Personal, ambitious + well worth the wait
Sofie Lindevall
11:34 17th May 2022

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It had been 1,855 days and it turns out that we weren’t alone in counting. “I’ve been going through something / 1,855 days / I’ve been going through something / Be afraid” are the lines marking the return of one of the most influential rappers of our time. Half a decade in the making, Mr. Morale & The Big Steppers sees Kendrick Lamar take us through the rollercoaster ride that has been the last five years. Over a double album spanning 73 minutes, Kendrick tells us about overcoming writer’s block, becoming a father, comments on cancel culture and opens up about his struggle with his mental health – it’s personal, it’s ambitious and it was well worth the wait. 

We have come to expect Kendrick Lamar to deliver immaculately-crafted concept albums where every piece of the puzzle fits perfectly: 2012’s Good Kid, M.A.A.D. City and 2015’s To Pimp a Butterfly are undoubtedly some of the best of its kind. Mr. Morale & The Big Steppers, however, is different. Split over two separate discs – Big Steppers (disc one) and Mr. Morale (disc two) – the album stretches in all angles and you never really know where it will end up.

Introduced by an angelic yet somewhat menacing choir, the first track of the album – ‘United In Grief’ – is one of its finest moments. Initially musically driven by London/Freetown-based multidisciplinary artist and pianist Duval Timothy’s distinct piano chords, it takes a rather unexpected turn about a quarter of the way in when Kendrick’s crescendo lands in hurried percussion loops. The contrast between the piano and percussion is strikingly beautiful and the two continue to battle throughout while lyrically Kendrick contemplates consumerism, worldly possessions and reflects on how his successes have changed the way he grieves. 

Duval Timothy is far from alone on the line-up of album contributors. Kendrick is joined by an all-star cast including Pharell, Thundercat, Sampha, Sam Dew, Portishead’s Beth Gibbons and Kendrick’s very own cousin Baby Keem, to name a few. Keem first appears on ‘N95’, the second track on the album. Referring to the N95 face mask, Kendrick uses what can be seen as a symbol of the COVID-19 pandemic and the repetitive use of the phrase “take off” as a metaphor to comment on materialism in today’s America. The accompanying music video sees repeated images of Kendrick crucified on an invisible cross. The crucifixion isn’t the only visual reference where Kendrick positions himself in the role of Jesus however.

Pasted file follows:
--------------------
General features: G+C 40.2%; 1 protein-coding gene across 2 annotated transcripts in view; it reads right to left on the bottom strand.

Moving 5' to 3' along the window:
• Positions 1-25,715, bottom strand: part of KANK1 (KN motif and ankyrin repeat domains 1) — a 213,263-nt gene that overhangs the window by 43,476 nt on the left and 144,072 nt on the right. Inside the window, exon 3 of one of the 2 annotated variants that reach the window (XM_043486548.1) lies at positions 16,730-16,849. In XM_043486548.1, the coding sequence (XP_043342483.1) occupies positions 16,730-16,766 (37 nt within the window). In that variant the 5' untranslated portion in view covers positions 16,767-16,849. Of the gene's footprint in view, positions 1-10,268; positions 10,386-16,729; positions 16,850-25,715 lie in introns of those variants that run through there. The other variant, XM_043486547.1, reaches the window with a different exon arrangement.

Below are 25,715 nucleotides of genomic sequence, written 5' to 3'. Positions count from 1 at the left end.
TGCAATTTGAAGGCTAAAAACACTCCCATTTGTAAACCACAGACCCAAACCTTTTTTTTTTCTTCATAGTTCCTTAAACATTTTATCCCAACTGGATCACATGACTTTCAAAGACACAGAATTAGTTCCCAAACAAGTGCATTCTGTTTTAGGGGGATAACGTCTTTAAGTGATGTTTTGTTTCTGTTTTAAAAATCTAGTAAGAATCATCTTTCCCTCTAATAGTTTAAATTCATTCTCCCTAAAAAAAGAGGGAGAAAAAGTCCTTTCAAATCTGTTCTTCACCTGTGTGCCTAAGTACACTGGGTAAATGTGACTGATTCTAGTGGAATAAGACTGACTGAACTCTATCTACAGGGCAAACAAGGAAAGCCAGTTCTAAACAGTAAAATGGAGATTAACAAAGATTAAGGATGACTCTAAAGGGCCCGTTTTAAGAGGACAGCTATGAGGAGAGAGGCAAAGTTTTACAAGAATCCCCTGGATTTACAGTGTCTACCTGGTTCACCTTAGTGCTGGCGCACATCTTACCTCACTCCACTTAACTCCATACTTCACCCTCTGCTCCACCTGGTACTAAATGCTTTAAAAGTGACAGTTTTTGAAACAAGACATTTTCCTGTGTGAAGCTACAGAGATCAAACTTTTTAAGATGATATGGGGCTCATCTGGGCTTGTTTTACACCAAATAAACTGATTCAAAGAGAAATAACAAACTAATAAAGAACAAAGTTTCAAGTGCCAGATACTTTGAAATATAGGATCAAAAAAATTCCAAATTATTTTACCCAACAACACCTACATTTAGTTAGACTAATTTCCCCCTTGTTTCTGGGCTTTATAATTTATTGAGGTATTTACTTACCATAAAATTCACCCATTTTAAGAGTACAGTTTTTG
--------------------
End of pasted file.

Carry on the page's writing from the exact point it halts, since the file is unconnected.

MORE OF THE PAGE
On the album cover Kendrick wears a crown of thorns. Worn by Jesus leading up to his crucifixion to mock his claim of authority, it’s a symbol of the suffering endured by Christianity’s biggest saviour. Kendrick makes it implicitly clear that it isn’t him with the lines "The cat is out the bag, I am not your saviour / I find it just as difficult to love thy neighbours” on the track ‘Savior’ though. Although he may not be our saviour he is openly wearing all his worldly sins for everyone to see and Mr. Morale & The Big Steppers is almost cathartic at times. 

Also appearing on the album cover is Kendrick’s two young children. Now a father, Kendrick recurringly reflects on his newfound role. On ‘Father Time’ he also opens up about his troubled relationship with his own father, joined by South London’s Sampha delivering soulful choruses as a stark contrast to Kendrick’s dark and deep lyrics. The track is musically one of the album’s brightest and most melodic moments, illustrating the juxtaposition that echoes through the album.

The album is not without a couple of wobbles that don’t go unnoticed. On ‘Silent Hill’ Kendrick is joined by Kodak Black whose recent sexual assault and battery convictions won’t sit right with many of Kendrick’s listeners. On ‘Auntie Diaries’ Kendrick reflects on gender and sexuality in a way that is uncommon in hip-hop. He reflects on his own past homophobia and discriminating values rooted in society and the Christian faith. However, his repeated use of homophobic slurs to get his messages across feel unnecessarily provocative and distracts from the importance of the conversation.

1,855 days is a long time. A long time to wait but also a long time to reflect. Mr. Morale & The Big Steppers is a lot, does a lot and wants a lot, and perhaps we need another 1,855 days to try to unpick it all. One thing is clear though, few storytellers, if any, are able to deliver a comment on society that is both as observative and introspective as Kendrick’s.

Mr. Morale & The Big Steppers is out now.

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